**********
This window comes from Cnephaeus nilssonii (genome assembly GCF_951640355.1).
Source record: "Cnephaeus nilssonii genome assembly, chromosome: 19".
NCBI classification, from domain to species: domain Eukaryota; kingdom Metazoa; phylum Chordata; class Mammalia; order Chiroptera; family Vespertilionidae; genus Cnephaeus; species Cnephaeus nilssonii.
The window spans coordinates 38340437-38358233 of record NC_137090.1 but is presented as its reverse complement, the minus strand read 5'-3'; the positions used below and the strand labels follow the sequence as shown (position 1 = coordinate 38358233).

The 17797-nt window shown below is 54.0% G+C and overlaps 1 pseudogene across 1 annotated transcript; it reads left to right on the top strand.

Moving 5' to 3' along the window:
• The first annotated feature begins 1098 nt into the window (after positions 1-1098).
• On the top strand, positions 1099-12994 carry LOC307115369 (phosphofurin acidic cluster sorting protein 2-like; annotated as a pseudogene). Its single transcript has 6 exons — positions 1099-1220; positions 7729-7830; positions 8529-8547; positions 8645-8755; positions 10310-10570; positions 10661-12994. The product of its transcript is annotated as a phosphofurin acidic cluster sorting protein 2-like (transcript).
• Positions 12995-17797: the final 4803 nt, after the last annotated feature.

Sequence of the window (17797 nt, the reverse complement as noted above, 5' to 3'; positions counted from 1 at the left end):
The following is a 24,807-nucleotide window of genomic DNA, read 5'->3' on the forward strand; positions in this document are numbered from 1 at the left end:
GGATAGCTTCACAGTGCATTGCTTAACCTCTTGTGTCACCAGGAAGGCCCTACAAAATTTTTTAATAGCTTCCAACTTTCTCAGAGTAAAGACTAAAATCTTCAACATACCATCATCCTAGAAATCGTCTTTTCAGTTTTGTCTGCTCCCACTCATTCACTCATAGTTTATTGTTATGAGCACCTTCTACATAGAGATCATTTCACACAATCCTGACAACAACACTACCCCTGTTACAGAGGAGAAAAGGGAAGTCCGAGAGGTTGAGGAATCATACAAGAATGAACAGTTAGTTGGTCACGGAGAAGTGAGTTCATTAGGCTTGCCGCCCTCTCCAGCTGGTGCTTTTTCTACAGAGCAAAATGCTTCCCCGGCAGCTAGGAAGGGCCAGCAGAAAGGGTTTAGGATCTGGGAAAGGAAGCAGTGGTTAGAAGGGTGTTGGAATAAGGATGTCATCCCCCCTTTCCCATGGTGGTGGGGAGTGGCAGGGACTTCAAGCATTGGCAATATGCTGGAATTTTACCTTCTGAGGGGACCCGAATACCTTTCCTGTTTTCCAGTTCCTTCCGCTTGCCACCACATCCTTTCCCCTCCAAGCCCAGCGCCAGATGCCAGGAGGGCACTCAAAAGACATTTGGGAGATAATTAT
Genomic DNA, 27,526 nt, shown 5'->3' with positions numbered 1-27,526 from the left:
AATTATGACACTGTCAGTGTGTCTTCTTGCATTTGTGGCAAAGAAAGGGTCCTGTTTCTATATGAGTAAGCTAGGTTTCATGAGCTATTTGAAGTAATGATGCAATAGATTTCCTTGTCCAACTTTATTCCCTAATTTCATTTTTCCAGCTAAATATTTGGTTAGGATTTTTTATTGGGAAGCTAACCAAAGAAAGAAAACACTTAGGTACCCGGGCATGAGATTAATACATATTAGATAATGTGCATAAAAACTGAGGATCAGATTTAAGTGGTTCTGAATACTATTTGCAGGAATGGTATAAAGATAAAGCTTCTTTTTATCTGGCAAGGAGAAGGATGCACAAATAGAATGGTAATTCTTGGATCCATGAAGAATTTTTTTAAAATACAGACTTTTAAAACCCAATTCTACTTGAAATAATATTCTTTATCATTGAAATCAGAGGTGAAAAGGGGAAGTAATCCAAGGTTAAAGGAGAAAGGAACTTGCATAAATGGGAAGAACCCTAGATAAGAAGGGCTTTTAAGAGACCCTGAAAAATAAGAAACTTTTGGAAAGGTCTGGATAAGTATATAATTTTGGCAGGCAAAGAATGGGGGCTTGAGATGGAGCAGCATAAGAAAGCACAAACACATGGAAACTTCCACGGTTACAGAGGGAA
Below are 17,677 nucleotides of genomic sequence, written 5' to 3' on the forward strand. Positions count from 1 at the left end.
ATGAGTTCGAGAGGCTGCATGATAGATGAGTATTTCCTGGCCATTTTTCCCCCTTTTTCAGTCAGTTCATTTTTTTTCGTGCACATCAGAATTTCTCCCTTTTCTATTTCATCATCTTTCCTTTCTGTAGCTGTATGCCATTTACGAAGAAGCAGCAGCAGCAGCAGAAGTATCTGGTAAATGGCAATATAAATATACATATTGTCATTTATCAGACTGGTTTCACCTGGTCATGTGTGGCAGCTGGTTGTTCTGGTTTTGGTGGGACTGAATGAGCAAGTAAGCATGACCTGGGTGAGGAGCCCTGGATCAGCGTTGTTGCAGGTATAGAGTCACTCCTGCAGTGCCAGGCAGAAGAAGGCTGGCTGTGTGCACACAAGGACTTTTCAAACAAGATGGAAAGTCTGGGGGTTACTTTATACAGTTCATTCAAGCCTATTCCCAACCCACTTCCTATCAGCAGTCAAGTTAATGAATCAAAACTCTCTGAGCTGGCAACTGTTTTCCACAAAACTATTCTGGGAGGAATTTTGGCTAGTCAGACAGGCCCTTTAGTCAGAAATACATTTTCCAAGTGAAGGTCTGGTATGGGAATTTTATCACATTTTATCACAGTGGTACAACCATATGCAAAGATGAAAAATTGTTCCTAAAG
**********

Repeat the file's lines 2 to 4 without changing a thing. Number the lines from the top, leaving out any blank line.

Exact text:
Source record: "Cnephaeus nilssonii genome assembly, chromosome: 19".
NCBI classification, from domain to species: domain Eukaryota; kingdom Metazoa; phylum Chordata; class Mammalia; order Chiroptera; family Vespertilionidae; genus Cnephaeus; species Cnephaeus nilssonii.
The window spans coordinates 38340437-38358233 of record NC_137090.1 but is presented as its reverse complement, the minus strand read 5'-3'; the positions used below and the strand labels follow the sequence as shown (position 1 = coordinate 38358233).